Small-scale public protests that began in Deraa in March 2011 may not have excaled had the security forces not killed four unarmed protetors and the killed one of the mourners at the funeral. President Assad’s brother, Maher Assad, then led an armoured division to suppress any further dissent. The death of dozens of unarmed people in the assault led to rotests around the country. by mid-May, the UN reported that at least 1000 had been killed by the security forces and by shabiha – pro-Assad armed gangs. Shabiha have also been involved in torture, which Amnesty International says is now widespread, with more than half of the cases coming from Deraa.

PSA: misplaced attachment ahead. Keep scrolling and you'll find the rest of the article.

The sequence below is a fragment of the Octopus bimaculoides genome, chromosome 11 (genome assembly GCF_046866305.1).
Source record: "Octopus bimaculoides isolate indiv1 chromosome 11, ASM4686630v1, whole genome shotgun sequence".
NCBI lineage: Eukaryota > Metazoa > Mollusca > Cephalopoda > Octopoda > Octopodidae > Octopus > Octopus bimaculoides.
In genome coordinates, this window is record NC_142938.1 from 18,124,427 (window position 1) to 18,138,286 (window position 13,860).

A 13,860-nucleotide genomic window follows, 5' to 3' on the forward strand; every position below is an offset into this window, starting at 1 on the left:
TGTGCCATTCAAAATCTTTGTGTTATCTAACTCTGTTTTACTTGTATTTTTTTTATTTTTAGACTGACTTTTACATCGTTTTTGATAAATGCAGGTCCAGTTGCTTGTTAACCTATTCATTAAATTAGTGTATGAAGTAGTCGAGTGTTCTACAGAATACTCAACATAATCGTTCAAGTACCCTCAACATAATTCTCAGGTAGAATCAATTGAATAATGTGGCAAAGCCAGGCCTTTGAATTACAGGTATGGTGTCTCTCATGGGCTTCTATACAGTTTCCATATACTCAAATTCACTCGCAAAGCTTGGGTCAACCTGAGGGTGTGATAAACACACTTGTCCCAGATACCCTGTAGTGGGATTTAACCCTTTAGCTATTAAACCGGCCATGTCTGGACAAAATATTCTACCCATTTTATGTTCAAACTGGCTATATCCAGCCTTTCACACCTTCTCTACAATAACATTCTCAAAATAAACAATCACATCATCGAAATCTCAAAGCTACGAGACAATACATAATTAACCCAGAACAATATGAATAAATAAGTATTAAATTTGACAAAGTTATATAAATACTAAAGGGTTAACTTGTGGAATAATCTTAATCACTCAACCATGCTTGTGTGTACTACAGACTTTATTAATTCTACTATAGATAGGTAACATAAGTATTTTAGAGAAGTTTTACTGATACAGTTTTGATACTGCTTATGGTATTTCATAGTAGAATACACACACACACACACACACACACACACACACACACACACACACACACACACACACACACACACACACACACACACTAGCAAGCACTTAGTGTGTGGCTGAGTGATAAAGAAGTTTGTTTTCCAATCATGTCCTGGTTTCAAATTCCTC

President Assad did make some concessions, ending the emergency laws and promising electoral reform, but armed resistance to the regime grew along with the security forces’ use of heaby weapons, including tanks and the air force. Defecting soldiers from the Syrian Army formed the basis for the creation of the Free Syrian Army. In October 2011, the Syrian National Council – an organization of dissidents and defected politicians made up predominately of Sunni Muslims including the Islamist Muslim Brotherhood party – announced its mission to replace the Assad government. Based outside Syria and promising to uphold democratic rights and abide by the rule of law, it soon won support from Western governments, while Russia, which maintains a naval base along the Syrian coast, and China continued to support Assad.